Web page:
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Of Legal Language and CS Notation
> (As a personal aside, do you eschew legal language when speaking about
> legal matters to a fellow member of the bar? If so, I'm rather
> curious about how well this works. Do you think legal language exists
> *solely* to create a barrier to comprehension by people not already
> members of the club?)
The short answer is yes, lawyers don't really talk that way other than
to key in on issues. And no, legal language is really more of a
But this should come as no surprise, after all, how do you talk about
types if you can't write down the two dimensional type equations we see
in the literature?
Actually, the whole notion of legal language has shifted dramatically
over the last twenty years and perhaps our experience in law might be of
value to the CS community.
What we found was that our "legal language" was acting as an impediment
to our serving our clients. So legal educators made a conscious decision
to break future lawyers of the worst habits in this regard by offering
formal courses in legal writing during the first year and to follow up
on that work in subsequent "clinic" courses that combine legal writing
and substantive law.
The emphasis of these courses is on using Plain English. Students who
pepper their papers with archaic latinisms and pursuant's and whereas's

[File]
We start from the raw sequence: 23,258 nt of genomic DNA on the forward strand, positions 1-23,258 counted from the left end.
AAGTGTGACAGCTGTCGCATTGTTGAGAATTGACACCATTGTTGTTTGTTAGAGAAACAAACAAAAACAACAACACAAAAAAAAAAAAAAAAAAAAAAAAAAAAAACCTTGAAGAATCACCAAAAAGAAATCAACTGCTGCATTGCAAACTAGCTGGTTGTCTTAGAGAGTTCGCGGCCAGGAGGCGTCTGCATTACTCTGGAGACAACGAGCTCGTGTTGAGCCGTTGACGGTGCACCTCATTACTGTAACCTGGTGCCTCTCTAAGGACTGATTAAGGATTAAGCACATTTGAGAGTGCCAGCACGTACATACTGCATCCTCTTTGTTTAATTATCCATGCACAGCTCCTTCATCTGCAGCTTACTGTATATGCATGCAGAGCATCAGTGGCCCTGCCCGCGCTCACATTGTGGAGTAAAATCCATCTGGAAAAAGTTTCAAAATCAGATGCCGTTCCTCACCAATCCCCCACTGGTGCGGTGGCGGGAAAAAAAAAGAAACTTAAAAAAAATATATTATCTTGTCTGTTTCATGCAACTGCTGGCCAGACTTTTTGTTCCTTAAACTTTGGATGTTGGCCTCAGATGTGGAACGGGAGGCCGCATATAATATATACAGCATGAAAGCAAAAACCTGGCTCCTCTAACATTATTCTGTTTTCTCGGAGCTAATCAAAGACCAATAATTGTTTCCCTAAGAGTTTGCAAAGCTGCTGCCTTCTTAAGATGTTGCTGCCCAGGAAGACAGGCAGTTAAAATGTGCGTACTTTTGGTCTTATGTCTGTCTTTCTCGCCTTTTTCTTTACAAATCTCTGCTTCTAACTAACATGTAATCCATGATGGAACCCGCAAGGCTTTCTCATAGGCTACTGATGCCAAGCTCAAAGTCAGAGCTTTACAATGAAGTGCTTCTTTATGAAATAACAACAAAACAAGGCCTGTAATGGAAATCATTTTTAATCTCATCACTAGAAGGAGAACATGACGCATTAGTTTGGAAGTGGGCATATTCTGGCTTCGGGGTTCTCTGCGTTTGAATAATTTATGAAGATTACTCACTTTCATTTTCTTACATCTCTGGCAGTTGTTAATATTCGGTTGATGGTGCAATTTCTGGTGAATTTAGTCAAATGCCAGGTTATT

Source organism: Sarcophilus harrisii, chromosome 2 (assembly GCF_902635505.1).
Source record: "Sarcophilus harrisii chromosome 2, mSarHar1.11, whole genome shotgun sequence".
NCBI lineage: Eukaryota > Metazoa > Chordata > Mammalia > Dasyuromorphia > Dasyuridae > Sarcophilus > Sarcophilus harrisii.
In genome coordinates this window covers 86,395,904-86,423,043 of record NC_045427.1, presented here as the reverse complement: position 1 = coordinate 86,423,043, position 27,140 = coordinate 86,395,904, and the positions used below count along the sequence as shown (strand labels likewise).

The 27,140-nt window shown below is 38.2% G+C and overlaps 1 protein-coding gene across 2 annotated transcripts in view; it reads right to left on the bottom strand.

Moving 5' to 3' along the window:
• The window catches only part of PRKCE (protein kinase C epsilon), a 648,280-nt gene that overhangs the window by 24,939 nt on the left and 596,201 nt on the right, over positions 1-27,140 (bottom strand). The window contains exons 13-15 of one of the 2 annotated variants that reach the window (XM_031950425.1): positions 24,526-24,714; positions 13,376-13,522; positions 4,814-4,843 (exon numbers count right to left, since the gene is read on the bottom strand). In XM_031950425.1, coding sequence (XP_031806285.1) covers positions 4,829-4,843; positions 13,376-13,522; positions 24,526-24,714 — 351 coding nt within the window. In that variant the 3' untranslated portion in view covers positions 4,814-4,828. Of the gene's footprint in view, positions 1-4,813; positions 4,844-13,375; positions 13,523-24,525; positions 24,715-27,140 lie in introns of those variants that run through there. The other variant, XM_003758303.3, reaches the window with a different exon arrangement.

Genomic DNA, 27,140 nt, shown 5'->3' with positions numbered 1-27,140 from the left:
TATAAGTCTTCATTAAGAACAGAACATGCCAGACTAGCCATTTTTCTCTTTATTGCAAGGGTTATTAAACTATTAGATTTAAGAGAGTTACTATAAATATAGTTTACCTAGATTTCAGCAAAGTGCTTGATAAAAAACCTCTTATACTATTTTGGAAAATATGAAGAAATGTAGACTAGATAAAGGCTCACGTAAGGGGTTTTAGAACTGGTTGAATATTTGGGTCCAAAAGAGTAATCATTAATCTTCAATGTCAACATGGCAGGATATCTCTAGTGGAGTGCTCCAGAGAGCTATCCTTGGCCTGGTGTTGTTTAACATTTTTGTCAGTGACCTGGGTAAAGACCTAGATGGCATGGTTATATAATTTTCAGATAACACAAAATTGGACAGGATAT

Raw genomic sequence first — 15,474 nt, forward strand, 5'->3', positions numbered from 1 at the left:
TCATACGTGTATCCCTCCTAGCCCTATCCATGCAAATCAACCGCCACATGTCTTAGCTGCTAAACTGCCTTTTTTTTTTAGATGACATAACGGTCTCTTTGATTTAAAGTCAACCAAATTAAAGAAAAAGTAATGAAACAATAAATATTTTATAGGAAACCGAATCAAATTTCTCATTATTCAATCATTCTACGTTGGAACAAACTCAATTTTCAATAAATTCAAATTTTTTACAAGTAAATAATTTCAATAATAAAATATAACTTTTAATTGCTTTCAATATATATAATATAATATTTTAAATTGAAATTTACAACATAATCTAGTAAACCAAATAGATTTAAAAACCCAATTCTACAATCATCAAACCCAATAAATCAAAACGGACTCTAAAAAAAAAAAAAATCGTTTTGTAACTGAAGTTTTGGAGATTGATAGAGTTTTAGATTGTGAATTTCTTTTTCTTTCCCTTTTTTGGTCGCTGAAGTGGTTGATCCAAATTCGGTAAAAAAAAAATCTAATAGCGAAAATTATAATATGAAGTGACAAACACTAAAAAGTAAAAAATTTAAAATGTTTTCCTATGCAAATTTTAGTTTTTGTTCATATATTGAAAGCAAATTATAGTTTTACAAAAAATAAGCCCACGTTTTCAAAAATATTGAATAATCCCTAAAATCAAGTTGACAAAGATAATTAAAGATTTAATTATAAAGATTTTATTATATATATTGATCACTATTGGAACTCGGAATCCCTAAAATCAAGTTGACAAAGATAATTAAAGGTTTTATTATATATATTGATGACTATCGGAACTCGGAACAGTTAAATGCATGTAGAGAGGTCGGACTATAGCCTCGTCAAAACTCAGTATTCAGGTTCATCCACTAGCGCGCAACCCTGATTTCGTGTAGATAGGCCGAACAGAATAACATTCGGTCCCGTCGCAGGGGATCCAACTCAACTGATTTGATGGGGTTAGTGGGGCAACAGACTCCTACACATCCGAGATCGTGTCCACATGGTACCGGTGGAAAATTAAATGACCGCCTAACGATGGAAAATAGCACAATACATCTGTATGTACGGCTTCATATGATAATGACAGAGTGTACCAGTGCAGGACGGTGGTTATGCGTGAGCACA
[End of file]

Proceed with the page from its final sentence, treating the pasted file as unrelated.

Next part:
are punished with bad grades and quickly broken of the desire to string
an entire logical proof into a single sentence.
We were even made to read books like Veda R. Charrow and Myra K.
Erhardt's "Clear & Effective Legal Writing" ISBN 0-316-13771-5.
As a result, about the only legal language we use consists of the names
of legal principles and famous cases that act as shorthand index
pointers. But once we are on the same page, other than referencing
specific sections of a bill or statue we are using ordinary language,
although we are extremely careful to spell out our arguments and banish
any traces of ambiguity from what we say.
So we use the same logical rigour that one would in CS while restricting
ourselves to the ASCII character set. :-) At least until you start
looking at papers authored by the Law and AI crowd.
Interestingly, I would say that most artifacts of legal language were
common usage when they originated. Then they were maintained in their
historical form as the vernacular evolved around them. This may have
helped inflate lawyers egos when we would still grok the old language
and lay people couldn't. But eventually forces in the marketplace led
firms and educators to realize the using clear language was a
competitive advantage. So newly authored legal scholarship strives for
plain English while standardized older documents often don't.
Ironically, this is why lay people find that it is harder to understand
the legal boiler plate they come into contact with, when they would have
considerably less difficulty penetrating cutting edge law review
Assuming that the underlying ideas of CS are of the same order of
complexity as those in law, a plain English movement in CS curriculum
design might be worth exploring. In any case, I would argue that the
problems of effective notation and effective exposition have been
conflated in more than one CS subdiscipline. Just because a notation
arises from the historical evolution of a field does not mean that it
serves its practitioners well.